Ironically, people engage in mindfulness more often than they are aware. The main way that people engage in mindfulness is not even meditation. Mindfulness is most often experienced when beginning to learn something. Those first few steps of feeling off balance, falling out of ones’ comfort zone and into an array of confusing new information can turn up the volume and brightness on the world around them. Sometimes overwhelmingly. As a temporary member of the Consciously Incompetent we face our greatest challenge. The challenge to our own sense of self both internally and socially.

In fact, the whole experience is often compounded by the social element; as if the volume and brightness of our discomfort were not already turned up high enough. We unavoidably see our maladaptation multiplied in the eyes others around us. As adults, we must run the gauntlet of potentially being stigmatised, classified as unfit for certain levels of social sign off and approval if we fail in public. Yet at no other time are we so exquisitely attuned to learning. Our senses are never so keen or our processing powers as super-charged as when we are immersed in a learning rich environment. And a learning environment is grounded in failure and crowned on reflection with layers of consolidation and emergent capabilities. Put simply we cannot learn deeply and meaningfully without making mistakes and mistakes, as adults, are socially taboo.

However, it is the deep power of this newly unresolved and confused sense of reality that can help us to open up our mental models and make room for new data. The practice of meditation or mindfulness for most of us can be an exercise in self-torture as it is a pure pathway to heightening our awareness. Anything going on in our psyche at that moment in time will immediately become brighter, louder and generally enhanced in every way possible. Mindfulness therefore is one of the last things a troubled mind should look to for escapism, but entirely the way forward for engaging meaningfully and purposefully with life. No discomfort = no gain.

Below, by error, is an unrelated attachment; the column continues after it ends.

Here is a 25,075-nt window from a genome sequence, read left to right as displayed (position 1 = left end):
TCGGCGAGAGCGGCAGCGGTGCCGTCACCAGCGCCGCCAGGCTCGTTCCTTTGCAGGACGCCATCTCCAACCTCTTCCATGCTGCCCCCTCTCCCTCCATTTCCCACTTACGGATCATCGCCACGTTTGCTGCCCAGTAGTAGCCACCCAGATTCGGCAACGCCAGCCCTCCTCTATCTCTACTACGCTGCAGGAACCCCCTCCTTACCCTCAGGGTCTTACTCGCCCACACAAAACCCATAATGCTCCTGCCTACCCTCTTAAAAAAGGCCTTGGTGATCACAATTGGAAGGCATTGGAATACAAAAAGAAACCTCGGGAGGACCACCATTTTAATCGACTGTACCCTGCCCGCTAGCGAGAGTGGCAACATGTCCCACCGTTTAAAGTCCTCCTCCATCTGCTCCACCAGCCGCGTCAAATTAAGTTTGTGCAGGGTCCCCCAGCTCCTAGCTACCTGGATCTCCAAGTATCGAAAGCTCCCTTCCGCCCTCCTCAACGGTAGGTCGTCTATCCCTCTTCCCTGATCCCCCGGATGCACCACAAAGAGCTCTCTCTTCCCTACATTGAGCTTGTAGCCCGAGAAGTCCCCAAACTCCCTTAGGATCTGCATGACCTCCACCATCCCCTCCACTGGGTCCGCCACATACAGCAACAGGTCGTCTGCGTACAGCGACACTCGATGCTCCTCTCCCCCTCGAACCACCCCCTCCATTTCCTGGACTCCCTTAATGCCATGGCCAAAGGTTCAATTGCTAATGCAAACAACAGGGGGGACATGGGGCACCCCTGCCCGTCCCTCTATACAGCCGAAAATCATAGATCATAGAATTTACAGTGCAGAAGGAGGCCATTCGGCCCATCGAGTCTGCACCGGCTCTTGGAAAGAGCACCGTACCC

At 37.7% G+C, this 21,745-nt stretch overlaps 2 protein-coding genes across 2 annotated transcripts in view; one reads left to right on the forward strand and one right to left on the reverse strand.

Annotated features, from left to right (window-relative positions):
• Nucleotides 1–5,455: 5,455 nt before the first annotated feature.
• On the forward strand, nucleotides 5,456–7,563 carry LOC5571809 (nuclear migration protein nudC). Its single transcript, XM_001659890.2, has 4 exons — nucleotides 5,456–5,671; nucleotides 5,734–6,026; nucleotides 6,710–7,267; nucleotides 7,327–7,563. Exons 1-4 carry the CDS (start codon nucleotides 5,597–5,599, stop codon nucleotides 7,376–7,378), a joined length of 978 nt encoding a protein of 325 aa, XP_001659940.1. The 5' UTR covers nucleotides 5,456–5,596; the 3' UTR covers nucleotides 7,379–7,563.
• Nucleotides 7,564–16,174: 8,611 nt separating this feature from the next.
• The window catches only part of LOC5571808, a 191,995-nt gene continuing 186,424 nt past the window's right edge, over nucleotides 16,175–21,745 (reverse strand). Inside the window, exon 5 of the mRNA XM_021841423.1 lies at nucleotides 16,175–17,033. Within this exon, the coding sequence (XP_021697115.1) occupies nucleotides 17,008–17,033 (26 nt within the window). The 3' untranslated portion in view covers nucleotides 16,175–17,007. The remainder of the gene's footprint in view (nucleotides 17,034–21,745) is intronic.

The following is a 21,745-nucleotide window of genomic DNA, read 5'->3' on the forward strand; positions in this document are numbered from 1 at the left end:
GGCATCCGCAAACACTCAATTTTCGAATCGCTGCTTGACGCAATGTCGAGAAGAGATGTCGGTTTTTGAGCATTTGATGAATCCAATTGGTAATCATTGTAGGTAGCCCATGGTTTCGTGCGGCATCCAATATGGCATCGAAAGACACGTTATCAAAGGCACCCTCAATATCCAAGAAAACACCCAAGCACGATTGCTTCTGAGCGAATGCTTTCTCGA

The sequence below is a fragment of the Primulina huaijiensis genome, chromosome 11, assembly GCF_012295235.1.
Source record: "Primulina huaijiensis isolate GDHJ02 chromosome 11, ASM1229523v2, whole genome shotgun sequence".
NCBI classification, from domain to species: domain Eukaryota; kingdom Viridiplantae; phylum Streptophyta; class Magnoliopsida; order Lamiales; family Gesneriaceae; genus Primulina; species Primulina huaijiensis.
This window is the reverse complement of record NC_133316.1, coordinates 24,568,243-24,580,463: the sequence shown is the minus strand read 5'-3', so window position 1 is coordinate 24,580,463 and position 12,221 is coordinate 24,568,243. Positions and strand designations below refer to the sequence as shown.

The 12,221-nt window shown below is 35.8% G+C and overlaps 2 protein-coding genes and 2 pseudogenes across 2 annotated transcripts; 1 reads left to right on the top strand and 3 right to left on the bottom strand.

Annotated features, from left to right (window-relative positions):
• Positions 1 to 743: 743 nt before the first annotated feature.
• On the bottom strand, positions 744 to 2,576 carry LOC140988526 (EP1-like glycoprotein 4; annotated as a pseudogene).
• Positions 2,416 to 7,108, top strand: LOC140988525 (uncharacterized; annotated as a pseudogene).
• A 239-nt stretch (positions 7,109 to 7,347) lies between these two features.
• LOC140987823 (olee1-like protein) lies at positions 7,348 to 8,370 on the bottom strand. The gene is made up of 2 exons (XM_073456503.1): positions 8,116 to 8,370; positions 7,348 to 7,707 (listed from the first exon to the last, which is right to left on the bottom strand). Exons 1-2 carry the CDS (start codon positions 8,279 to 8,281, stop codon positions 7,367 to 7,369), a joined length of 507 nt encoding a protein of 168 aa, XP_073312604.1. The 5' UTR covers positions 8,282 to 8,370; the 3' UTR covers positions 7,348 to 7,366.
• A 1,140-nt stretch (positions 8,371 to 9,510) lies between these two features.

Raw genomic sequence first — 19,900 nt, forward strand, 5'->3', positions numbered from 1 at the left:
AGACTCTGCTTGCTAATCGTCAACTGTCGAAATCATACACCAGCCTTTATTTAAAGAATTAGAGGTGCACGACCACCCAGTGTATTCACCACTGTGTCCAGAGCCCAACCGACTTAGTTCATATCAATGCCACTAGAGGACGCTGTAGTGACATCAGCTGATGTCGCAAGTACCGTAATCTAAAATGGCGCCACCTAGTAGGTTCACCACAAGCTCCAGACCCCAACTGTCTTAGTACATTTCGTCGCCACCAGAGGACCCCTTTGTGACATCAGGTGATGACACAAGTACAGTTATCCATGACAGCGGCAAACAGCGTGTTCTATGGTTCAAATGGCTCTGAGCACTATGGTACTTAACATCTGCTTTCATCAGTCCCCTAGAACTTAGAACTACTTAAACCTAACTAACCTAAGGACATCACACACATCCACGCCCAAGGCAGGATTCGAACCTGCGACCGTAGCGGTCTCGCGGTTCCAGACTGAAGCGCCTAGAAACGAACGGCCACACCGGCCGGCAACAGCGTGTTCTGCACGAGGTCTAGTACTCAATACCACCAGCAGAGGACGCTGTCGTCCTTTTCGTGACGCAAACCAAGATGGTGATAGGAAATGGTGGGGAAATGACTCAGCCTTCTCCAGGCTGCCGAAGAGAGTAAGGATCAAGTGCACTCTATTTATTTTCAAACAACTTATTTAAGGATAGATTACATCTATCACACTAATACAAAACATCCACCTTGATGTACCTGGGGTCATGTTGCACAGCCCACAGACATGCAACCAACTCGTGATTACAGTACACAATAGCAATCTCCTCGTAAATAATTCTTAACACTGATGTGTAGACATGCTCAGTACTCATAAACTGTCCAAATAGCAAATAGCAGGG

Therefore the double edged sword of mindfulness is that, as it cuts new ground ahead for us, it also cuts us open in the process. If we are not prepared to be open we will resist most of the new and strange information and experiences that want to rush in and become a part of us. My argument therefore is that the stuff deep inside us, that mindfulness raises so powerfully to the surface, is best dealt with through active learning and using the entirety of our being. It needs a purpose, in order for it to become repurposed within the context of our ongoing personal development. And personal development should always be ongoing.

In particular it is in the processing of our demons through creative endeavours that we knit ourselves larger and more encompassing, such that we are increasingly less frightened by our own shadows. These shadows can be reduced as our attention and our being grow and occupy the dark spaces, and it is from these dark spaces that we draw energy and insight for where we can go and who we can grow into being next. It is in this newly grounded and open space, with all of our demons put to work, that we can luxuriate into the quality of being we generally associate with meditation or mindfulness. As our attention begins to know no reason to flinch back from foreign boundaries our sense of self can know its true radius and in doing so find that there is truly no boundary.